It appeared that their pitcher hadn’t entirely recovered from his shock, but his pitches were still more than fast enough as far as I was concerned.
And then I found out what Nagato had meant.
The bat moved on its own. Dragging my arms and shoulders with it. Clang.
I thought that I’d barely hit the ball, but it went flying over the stands as though carried by the wind past the grass and into the next field. Home run. Jaws dropped.
I see. Homing mode, is it…
I tossed aside the bat, which had apparently obtained the ability to automatically go after balls and hit them twice as far as normally possible, and began jogging around the bases.
Once I reached second base, I looked up and my eyes met Haruhi’s as she waved her arms up and down, but she quickly looked away. You could just celebrate the way my sister and Tsuruya are. As far as I could tell, Taniguchi and Kunikida were astonished while Asahina, Koizumi, and Nagato were silent, and the nine members of the opposing team had looks of bewilderment on their faces.
I was feeling pretty guilty, but the opposing team wasn’t done being astonished.
My sister tottered over to the batter’s box next with the batter’s helmet hiding over half of her face since it was too big. I’m surprised she could even walk straight. The secret weapon I’d prepared to ensure our defeat took a full swing at the first pitch and sent it flying over the fence. In other words, what most people call a home run.
There’s a limit to how ridiculous you can be. A little girl in fifth grade just sent an eighty mph (estimate) pitch thrown by a college student all the way to the main stands. It’s hard to believe this is happening in reality.
Haruhi didn’t doubt reality for a second. She greeted my sister, who had quickly circled the bases, and swung her around, all smiles.
“What wonderful talent! You have a bright future ahead of you! You could definitely make it in the majors!”
My sister squealed cheerfully as Haruhi swung her around.
This is just… Whatever, the score’s 9–3 now.
I was sitting on the bench and holding my head.
Our home run offensive was still under way. The score was now 9–7. Seven straight home runs in one inning. I’m assuming that we set a tournament record.
Taniguchi returned after a big hit.
“I’ve decided to join the baseball team. I could make it to the nationals with my batting sense. After all, it felt like the bat was hitting the ball by itself!”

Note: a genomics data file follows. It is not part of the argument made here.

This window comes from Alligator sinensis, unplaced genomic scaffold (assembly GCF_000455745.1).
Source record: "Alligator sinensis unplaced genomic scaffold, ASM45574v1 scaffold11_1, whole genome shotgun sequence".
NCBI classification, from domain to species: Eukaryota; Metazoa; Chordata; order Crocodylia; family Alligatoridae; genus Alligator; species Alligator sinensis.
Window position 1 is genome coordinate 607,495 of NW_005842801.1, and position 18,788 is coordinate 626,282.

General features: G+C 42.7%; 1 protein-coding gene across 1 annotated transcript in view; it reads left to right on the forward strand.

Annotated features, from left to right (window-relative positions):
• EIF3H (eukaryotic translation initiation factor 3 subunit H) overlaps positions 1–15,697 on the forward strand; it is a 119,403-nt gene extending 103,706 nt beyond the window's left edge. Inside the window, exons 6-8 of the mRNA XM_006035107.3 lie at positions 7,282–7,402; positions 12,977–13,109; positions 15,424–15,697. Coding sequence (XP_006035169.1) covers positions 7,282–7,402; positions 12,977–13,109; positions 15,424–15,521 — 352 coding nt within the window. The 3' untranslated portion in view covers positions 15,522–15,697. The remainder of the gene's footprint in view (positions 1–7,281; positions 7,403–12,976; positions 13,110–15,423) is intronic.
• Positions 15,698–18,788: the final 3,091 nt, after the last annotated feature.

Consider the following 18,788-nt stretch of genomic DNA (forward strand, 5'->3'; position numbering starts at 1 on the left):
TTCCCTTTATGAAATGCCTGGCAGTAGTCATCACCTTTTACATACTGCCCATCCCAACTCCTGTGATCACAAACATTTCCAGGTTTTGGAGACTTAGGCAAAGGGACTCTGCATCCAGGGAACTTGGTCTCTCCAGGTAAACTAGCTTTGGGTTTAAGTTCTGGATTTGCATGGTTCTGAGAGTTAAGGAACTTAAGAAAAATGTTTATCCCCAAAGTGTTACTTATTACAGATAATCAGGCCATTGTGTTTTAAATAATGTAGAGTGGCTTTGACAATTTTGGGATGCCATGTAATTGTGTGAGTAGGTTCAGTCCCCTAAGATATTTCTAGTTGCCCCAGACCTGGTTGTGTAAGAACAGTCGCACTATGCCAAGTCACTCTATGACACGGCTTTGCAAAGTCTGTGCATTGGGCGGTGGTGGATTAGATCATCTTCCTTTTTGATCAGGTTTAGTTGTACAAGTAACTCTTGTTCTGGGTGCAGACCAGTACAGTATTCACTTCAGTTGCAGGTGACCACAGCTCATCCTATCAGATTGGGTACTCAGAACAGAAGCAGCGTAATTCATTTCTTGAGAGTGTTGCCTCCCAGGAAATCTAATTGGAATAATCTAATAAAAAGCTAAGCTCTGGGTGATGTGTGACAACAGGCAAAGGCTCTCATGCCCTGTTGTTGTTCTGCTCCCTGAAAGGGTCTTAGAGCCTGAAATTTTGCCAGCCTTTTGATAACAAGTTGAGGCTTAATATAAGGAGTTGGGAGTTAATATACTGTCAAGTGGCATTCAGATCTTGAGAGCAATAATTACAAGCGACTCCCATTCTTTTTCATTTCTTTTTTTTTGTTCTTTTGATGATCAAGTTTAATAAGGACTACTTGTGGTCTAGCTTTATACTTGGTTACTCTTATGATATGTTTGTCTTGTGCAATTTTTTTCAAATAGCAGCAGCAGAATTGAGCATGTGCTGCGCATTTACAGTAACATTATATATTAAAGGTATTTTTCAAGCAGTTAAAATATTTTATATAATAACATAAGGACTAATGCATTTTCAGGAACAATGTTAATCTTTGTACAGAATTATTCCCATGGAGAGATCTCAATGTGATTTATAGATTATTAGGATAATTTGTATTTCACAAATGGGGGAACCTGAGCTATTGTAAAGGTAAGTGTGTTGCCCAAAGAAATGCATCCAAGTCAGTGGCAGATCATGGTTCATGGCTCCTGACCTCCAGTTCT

Kunikida stood next to him sounding overly optimistic.
“Yeah, no kidding.”
As their mind-numbing conversation continued, Tsuruya was slapping Asahina, who looked unusually stiff, on the shoulder and laughing loudly. It’s a good thing they’re all so simple.
“You and me! Man-to-man!” Haruhi said as she held the bat. Isn’t the pitcher the one who’s supposed to say that?
The metallic clang I was already sick of hearing rang again and the ball bounced off the scoreboard.
That made the score 9–8. During this period, the opposing team had gone through three pitchers. They probably didn’t want my sympathy, but they got it anyway. Poor guys.
We completed a rotation as Asahina, Nagato, and I hit consecutive home runs and we finally took the lead 11–9. Eleven consecutive home runs. I was starting to feel like this was getting pretty dangerous. Since I had a feeling that the members of the opposing team were looking at our bat instead of our players. They probably figured it was some kind of magic bat. I guess they weren’t exactly wrong.
Before I handed the bat to the next person up, my sister, I brought Nagato away from the end of the bench where she’d been reading.
“That’s enough,” I said as Nagato’s expressionless black eyes actually blinked multiple times in succession as opposed to her customary one blink every ten seconds or so.
“I see,” she responded.
She placed her thin fingers on the handle of the bat I was carrying and recited something really fast. I couldn’t make out what she said, but I doubt I would have understood it if I had, so it didn’t really matter.
Nagato then removed her fingers, returned to the bench, and picked her book up again without saying a word.
My sister, Koizumi, and Kunikida struck out so fast you had to wonder if their previous hits had been some kind of fluke. In fact, it’d been plain cheating.
I’d forgotten, but this match had a time limit. In the first round, ninety minutes was the limit. The organizers had done this so they could get through all the necessary matches today. Therefore, the next inning would be dropped. If we lasted through the bottom of the fourth, we would win.
Is it really okay for us to win?
“We cannot afford the alternative,” said Koizumi.
“I have received word from my colleagues. Thanks to our efforts, the expansion of closed space has been checked. However, the Celestials remain so we still have to deal with those. But it would be a great help if no more of them show up.”
But if they make a comeback now, it’ll be a walk-off loss. There’s no need to think about how bad Haruhi’s mood will be then.